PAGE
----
When narrowing down the best candidates for your organization, be sure they can answer these 8 questions first
You are sitting at your desk. Sitting in a chair on the opposite end of your desk is one of the 10 people you have decided to interview for a job at your company.
As you prepare to conduct the job interview, you should think about how important hiring the right individual is. According to the Entrepreneur magazine article “What Really Happens When You Hire the Wrong Candidate,” hiring the wrong individual can have enormous costs not just financially, but in productivity, employee morale, and even reputation.
The financial costs are measurable. The article reports that hiring the wrong person can cost a company about 30 percent of the individual’s potential first-year earnings. The other costs are less measurable, but they are real. A Robert Half Financial survey concluded that a large percentage of business executives believed that wrong hires caused them to spend too much time managing unproductive employees, reduced their sales (and presumably revenues), and adversely affected the performance of work colleagues, some of whom were presumably good hires.
One of the best ways to avoid these unnecessary problems is to ask the 10 people you are interviewing questions that will help you ascertain whether or not they will be good employees. You need to ask questions that will do more than help you figure out who is the best and the brightest. You also need to figure out which of the candidates will be the best fit for your company in the short run and the long run.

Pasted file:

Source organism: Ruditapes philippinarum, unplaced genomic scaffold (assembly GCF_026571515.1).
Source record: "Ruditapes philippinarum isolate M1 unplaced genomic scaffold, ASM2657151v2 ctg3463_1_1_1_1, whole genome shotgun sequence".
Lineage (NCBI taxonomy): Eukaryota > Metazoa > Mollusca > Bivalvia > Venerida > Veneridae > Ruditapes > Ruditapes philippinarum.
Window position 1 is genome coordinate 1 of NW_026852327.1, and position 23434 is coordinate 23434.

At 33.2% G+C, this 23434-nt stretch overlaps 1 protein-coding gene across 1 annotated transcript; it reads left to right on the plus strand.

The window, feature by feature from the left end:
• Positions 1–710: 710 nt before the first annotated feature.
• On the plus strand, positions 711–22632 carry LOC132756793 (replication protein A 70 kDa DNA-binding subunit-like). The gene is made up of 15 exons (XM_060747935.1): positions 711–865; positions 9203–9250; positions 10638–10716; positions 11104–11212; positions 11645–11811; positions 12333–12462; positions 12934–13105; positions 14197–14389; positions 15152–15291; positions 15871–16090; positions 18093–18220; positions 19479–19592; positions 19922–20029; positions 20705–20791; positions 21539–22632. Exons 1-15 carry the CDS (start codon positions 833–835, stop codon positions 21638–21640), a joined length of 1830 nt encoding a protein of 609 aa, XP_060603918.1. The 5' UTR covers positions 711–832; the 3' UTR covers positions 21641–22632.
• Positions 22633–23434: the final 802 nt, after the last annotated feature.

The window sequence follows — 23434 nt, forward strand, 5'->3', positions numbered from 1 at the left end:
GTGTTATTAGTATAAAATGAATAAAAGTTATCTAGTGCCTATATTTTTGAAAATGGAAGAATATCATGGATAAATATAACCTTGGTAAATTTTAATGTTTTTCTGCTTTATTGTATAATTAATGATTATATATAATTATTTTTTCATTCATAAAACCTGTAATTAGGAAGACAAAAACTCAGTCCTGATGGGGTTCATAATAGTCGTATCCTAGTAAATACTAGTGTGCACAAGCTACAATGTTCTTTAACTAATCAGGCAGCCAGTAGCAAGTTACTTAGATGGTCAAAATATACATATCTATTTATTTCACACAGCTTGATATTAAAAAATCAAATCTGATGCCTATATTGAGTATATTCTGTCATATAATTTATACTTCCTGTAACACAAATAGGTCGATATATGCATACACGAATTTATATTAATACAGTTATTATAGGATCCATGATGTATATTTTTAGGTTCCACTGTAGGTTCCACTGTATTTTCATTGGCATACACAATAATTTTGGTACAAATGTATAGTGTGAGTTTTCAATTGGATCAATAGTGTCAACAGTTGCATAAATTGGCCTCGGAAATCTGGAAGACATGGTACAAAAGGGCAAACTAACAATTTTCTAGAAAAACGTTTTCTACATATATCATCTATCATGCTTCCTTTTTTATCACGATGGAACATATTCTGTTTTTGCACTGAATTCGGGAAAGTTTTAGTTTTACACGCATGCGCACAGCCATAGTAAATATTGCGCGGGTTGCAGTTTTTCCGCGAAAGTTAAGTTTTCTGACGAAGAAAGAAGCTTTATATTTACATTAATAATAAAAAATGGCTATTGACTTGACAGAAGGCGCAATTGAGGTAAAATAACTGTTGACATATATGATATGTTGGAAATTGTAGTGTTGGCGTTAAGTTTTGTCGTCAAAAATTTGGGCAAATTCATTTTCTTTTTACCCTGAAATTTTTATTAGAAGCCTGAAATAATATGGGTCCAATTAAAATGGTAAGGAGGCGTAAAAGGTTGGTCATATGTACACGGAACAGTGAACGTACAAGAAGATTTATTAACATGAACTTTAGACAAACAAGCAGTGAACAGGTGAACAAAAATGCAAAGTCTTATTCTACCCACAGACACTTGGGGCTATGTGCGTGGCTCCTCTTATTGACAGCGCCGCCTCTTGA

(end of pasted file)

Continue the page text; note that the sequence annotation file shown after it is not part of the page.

Below are eight of the best questions to ask prospective employees. They are divided into two categories — questions that will help you determine whether the candidates are a good short-term fit and questions aimed at ascertaining the candidate’s long-term potential.
1. What is appealing about our company?
The specific answer to this question is not the most important reason why you should ask a question like this. What you really want to know is whether the candidates for the job researched your company enough to speak intelligently about it. Do you really want to hire someone who doesn’t even take the time to prepare for a job interview? You want to hire someone who is interested enough in your company to know your products or services, how many branches you have, and details about your company’s past.
2. Why are you qualified for this job?
You want to hire someone who has the skill level to perform the tasks required for the job you are seeking to fill. It’s possible that candidates will give a concise answer that’s along the lines of “I have experience.” Consequently, you need to be prepared in a conversational, non-threatening way to ask follow-up questions that seek to ascertain whether the candidates’ accomplishments at their previous jobs are relevant to the job opening.
3. How have your contributions improved a team project?
Remember that surveys of executives have shown that bad hires can harm colleagues’ morale. Bad hires can include people who are brilliant at their jobs. During the interview process, you need to do everything you can to figure out whether the candidates are team players. Candidates who give you a good answer might be able to communicate that they have good ideas, they’re willing to share good ideas with colleagues, they’re willing to pitch in for the benefit of the greater good, and have leadership ability.
4. What would constitute as a great first year for you?